The Oz Minesweeper

Raphaël Collet (

After two or three clicks Done in 15 seconds! Uh!  Too many mines!

The game

This application looks like the usual minesweeper game. The playing field is a grid of squares, each of which may hide a mine. The total number of mines is given when the game starts. The objective is to find out where they are located. The rules are:
  1. You uncover a square by clicking on it. If you explode a mine, the game is over. Otherwise, the number in the square gives the number of adjacent mines.
  2. You mark a square as a mine by clicking on it with the middle button of your mouse. This helps to visualise your knowledge about the field.
  3. You win the game when all the non-mined squares have been uncovered. To help you, a counter in the window indicates the number of remaining squares to be uncovered.

The digital assistant

This application is definitely more than the usual minesweeper game. The checkbuttons under the mine field (see screenshots) enable/disable modules of a digital assistant. The latter is a software component that augments the knowledge about the hidden mine field. Briefly, the modules are:
This module automatically uncovers the squares that are known safe.
Zero propagation
The module implements the following inference rule: if a square is uncovered and shows a ``0'', then all the squares around it are known safe. It is the simplest form of intelligence for this game. Usual implementations of the game never provide more than this.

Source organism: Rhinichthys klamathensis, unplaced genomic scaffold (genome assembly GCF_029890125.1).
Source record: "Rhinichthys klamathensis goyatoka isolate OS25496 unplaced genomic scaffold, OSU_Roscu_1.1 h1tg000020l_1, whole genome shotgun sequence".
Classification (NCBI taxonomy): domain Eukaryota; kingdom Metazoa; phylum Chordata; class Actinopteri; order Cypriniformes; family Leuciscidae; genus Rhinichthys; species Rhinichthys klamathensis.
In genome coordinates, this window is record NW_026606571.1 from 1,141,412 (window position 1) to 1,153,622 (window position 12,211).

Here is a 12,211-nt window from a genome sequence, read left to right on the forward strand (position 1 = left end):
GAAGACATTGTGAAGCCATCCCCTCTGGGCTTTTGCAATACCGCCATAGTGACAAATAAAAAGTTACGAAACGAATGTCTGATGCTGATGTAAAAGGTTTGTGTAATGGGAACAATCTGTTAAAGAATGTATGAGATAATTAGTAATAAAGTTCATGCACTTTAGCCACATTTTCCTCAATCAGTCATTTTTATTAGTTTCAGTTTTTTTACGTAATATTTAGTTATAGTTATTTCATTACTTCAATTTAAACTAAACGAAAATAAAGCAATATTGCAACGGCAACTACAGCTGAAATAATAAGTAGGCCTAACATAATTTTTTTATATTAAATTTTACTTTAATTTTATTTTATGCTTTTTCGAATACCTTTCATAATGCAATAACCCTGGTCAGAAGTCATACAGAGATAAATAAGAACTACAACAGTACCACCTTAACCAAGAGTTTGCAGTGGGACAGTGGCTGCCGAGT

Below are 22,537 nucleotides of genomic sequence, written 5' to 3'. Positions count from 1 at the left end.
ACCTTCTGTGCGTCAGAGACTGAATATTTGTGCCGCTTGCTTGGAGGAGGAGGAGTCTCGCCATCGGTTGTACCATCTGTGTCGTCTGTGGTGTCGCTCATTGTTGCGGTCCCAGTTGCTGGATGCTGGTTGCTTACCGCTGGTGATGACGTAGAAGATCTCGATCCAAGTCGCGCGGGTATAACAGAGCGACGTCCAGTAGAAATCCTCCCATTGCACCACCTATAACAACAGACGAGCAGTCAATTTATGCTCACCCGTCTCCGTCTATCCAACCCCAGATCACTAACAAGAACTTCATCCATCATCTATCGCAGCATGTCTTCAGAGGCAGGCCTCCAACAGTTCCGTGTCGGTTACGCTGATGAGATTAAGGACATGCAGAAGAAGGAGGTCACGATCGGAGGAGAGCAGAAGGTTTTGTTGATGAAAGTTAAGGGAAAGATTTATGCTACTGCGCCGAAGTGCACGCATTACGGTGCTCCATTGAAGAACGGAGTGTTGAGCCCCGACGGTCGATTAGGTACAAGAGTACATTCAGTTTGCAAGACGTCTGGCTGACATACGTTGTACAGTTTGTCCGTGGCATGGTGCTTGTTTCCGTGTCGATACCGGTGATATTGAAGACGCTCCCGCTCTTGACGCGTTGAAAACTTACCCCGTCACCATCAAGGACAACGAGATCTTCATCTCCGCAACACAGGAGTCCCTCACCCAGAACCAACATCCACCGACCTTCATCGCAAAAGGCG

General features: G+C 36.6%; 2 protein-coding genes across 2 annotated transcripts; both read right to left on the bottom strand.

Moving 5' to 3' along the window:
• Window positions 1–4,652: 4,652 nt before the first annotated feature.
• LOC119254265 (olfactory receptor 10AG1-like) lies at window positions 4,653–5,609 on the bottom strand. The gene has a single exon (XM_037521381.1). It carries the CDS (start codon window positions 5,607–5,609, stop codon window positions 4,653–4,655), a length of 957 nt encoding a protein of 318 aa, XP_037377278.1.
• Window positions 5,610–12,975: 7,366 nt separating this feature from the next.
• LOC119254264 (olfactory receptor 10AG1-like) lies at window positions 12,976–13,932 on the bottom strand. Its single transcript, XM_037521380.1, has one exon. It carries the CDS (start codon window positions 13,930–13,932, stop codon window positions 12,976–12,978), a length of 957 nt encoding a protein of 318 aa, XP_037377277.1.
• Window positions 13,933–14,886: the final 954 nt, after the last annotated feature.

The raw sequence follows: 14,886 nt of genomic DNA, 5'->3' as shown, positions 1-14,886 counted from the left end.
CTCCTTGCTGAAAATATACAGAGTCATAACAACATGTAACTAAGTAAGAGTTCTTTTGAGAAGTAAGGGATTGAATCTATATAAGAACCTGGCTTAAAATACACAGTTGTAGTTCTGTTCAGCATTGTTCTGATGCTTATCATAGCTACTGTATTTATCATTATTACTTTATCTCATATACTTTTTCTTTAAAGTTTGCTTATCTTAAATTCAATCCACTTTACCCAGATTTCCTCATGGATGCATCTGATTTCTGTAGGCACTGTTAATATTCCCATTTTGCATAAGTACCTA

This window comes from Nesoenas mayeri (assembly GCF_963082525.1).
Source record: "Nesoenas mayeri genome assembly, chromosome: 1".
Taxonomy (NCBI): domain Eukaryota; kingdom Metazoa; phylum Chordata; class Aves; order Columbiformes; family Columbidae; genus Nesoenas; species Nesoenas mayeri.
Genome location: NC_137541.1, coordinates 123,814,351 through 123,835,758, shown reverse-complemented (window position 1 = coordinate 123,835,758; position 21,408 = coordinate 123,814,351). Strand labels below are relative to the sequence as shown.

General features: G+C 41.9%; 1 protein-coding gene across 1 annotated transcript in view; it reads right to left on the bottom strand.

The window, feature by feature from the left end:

This one uses the power of constraint programming in Oz. It implements the general rule: if a square is uncovered and shows number x, then x squares around it are mined. The module propagates lots of information and automatically marks squares as safe (with a ``-'') or mined (with a ``X''). When used in conjonction with Autoplay, it is able to uncover large parts of the game field. The module also provides a search tool: if you click on a square with the right button of the mouse, the assistant searches for the common part of all the solutions of the mine field around the target square. The searched part is the squares at the frontier between the known and unknown squares, of which the target square is a member.
The assistant is called intelligent thanks to the latter module. This is because it is able to solve nontrivial problems.

Try it!

You first need to install The Mozart Programming System version 1.2.0 and enable Oz applets in your internet browser. Read the Installation Manual to make the whole thing. Then launch Minesweeper.oza!

The source files are:

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